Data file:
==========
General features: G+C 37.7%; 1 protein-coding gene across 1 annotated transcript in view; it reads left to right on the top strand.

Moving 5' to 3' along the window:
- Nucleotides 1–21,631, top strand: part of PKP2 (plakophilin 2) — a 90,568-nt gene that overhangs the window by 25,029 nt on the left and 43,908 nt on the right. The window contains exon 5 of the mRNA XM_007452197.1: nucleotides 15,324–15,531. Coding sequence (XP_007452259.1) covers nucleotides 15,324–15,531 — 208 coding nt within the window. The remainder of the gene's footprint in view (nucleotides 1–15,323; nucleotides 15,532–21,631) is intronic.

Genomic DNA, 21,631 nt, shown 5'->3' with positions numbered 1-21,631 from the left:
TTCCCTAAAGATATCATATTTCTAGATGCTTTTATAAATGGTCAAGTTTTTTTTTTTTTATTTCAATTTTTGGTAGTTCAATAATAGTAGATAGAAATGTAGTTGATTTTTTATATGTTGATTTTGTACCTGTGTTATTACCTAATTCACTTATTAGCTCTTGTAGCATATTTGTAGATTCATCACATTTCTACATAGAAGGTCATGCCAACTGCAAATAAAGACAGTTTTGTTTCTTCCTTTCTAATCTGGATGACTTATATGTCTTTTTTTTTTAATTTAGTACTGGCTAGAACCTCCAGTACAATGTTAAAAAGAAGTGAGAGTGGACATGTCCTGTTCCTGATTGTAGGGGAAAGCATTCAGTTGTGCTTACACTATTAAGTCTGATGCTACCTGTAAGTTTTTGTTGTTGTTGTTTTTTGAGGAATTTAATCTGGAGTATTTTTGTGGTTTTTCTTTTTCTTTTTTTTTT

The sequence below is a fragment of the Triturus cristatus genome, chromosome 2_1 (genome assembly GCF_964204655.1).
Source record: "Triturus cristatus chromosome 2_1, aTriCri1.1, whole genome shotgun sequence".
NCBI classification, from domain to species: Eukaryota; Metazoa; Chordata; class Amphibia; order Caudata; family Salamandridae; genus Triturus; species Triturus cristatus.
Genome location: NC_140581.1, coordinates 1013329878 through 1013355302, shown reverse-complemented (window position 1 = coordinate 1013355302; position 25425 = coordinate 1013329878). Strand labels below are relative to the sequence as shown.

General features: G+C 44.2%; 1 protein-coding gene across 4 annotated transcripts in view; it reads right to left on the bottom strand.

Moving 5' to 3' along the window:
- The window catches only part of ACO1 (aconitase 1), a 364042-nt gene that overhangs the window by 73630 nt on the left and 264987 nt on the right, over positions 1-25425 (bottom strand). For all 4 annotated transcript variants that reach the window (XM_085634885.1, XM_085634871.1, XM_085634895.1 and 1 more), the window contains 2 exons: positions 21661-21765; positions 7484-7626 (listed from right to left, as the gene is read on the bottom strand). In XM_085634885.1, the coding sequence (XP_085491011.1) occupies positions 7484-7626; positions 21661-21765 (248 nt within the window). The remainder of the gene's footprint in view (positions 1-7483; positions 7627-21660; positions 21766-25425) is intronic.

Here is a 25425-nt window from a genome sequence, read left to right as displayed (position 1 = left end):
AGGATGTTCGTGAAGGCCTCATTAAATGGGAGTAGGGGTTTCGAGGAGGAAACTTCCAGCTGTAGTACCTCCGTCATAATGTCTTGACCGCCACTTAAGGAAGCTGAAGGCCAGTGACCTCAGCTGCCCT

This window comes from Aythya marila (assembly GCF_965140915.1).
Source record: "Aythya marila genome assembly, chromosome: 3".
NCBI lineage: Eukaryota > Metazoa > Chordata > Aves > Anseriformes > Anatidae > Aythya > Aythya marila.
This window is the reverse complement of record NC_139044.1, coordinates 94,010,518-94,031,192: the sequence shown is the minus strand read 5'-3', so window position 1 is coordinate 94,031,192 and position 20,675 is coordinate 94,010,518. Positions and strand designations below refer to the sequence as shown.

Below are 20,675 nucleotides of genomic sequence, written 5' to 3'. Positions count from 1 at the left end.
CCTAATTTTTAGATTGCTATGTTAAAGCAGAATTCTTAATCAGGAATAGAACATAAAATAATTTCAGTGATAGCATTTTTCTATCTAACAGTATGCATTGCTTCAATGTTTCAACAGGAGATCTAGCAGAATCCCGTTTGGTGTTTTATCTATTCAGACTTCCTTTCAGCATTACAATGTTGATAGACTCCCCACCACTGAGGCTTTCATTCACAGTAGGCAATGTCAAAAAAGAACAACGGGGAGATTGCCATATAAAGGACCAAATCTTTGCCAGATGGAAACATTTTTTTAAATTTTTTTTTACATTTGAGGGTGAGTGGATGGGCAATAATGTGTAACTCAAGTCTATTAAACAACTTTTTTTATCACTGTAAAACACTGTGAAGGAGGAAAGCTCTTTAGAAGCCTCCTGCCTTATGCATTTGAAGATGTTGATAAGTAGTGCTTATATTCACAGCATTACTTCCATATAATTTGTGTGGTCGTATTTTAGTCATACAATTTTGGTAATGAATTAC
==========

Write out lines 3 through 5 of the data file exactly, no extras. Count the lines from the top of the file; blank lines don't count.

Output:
- Nucleotides 1–21,631, top strand: part of PKP2 (plakophilin 2) — a 90,568-nt gene that overhangs the window by 25,029 nt on the left and 43,908 nt on the right. The window contains exon 5 of the mRNA XM_007452197.1: nucleotides 15,324–15,531. Coding sequence (XP_007452259.1) covers nucleotides 15,324–15,531 — 208 coding nt within the window. The remainder of the gene's footprint in view (nucleotides 1–15,323; nucleotides 15,532–21,631) is intronic.

Genomic DNA, 21,631 nt, shown 5'->3' with positions numbered 1-21,631 from the left:
TTCCCTAAAGATATCATATTTCTAGATGCTTTTATAAATGGTCAAGTTTTTTTTTTTTTATTTCAATTTTTGGTAGTTCAATAATAGTAGATAGAAATGTAGTTGATTTTTTATATGTTGATTTTGTACCTGTGTTATTACCTAATTCACTTATTAGCTCTTGTAGCATATTTGTAGATTCATCACATTTCTACATAGAAGGTCATGCCAACTGCAAATAAAGACAGTTTTGTTTCTTCCTTTCTAATCTGGATGACTTATATGTCTTTTTTTTTTAATTTAGTACTGGCTAGAACCTCCAGTACAATGTTAAAAAGAAGTGAGAGTGGACATGTCCTGTTCCTGATTGTAGGGGAAAGCATTCAGTTGTGCTTACACTATTAAGTCTGATGCTACCTGTAAGTTTTTGTTGTTGTTGTTTTTTGAGGAATTTAATCTGGAGTATTTTTGTGGTTTTTCTTTTTCTTTTTTTTTT